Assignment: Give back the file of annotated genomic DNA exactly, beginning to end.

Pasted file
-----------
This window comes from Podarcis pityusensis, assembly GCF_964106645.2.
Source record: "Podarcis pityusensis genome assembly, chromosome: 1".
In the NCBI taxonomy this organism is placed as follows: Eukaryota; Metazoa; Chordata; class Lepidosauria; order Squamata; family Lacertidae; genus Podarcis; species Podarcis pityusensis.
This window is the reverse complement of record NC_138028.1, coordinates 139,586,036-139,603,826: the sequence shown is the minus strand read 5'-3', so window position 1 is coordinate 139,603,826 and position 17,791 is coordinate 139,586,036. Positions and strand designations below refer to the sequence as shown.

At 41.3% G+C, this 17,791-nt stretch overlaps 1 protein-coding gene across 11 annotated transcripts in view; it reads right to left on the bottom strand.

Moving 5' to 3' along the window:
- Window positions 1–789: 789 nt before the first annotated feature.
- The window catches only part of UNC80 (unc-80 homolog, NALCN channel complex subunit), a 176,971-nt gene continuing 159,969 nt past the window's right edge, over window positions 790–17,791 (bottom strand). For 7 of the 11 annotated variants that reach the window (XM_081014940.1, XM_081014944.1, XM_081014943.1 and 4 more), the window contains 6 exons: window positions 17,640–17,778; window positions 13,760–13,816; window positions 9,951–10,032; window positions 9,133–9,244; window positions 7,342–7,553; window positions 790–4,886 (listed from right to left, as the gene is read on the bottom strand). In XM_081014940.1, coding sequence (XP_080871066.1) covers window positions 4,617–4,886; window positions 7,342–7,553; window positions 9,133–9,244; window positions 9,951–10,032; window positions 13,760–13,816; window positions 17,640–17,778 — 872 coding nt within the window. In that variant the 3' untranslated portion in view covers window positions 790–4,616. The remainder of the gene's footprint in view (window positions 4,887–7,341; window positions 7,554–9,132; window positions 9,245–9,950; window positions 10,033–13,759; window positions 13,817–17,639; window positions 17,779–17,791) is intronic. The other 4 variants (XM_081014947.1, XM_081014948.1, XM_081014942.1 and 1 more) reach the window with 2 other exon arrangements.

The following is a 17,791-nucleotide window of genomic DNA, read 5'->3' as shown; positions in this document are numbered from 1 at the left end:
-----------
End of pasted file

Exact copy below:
This window comes from Podarcis pityusensis, assembly GCF_964106645.2.
Source record: "Podarcis pityusensis genome assembly, chromosome: 1".
In the NCBI taxonomy this organism is placed as follows: Eukaryota; Metazoa; Chordata; class Lepidosauria; order Squamata; family Lacertidae; genus Podarcis; species Podarcis pityusensis.
This window is the reverse complement of record NC_138028.1, coordinates 139,586,036-139,603,826: the sequence shown is the minus strand read 5'-3', so window position 1 is coordinate 139,603,826 and position 17,791 is coordinate 139,586,036. Positions and strand designations below refer to the sequence as shown.

At 41.3% G+C, this 17,791-nt stretch overlaps 1 protein-coding gene across 11 annotated transcripts in view; it reads right to left on the bottom strand.

Moving 5' to 3' along the window:
- Window positions 1–789: 789 nt before the first annotated feature.
- The window catches only part of UNC80 (unc-80 homolog, NALCN channel complex subunit), a 176,971-nt gene continuing 159,969 nt past the window's right edge, over window positions 790–17,791 (bottom strand). For 7 of the 11 annotated variants that reach the window (XM_081014940.1, XM_081014944.1, XM_081014943.1 and 4 more), the window contains 6 exons: window positions 17,640–17,778; window positions 13,760–13,816; window positions 9,951–10,032; window positions 9,133–9,244; window positions 7,342–7,553; window positions 790–4,886 (listed from right to left, as the gene is read on the bottom strand). In XM_081014940.1, coding sequence (XP_080871066.1) covers window positions 4,617–4,886; window positions 7,342–7,553; window positions 9,133–9,244; window positions 9,951–10,032; window positions 13,760–13,816; window positions 17,640–17,778 — 872 coding nt within the window. In that variant the 3' untranslated portion in view covers window positions 790–4,616. The remainder of the gene's footprint in view (window positions 4,887–7,341; window positions 7,554–9,132; window positions 9,245–9,950; window positions 10,033–13,759; window positions 13,817–17,639; window positions 17,779–17,791) is intronic. The other 4 variants (XM_081014947.1, XM_081014948.1, XM_081014942.1 and 1 more) reach the window with 2 other exon arrangements.

The following is a 17,791-nucleotide window of genomic DNA, read 5'->3' as shown; positions in this document are numbered from 1 at the left end: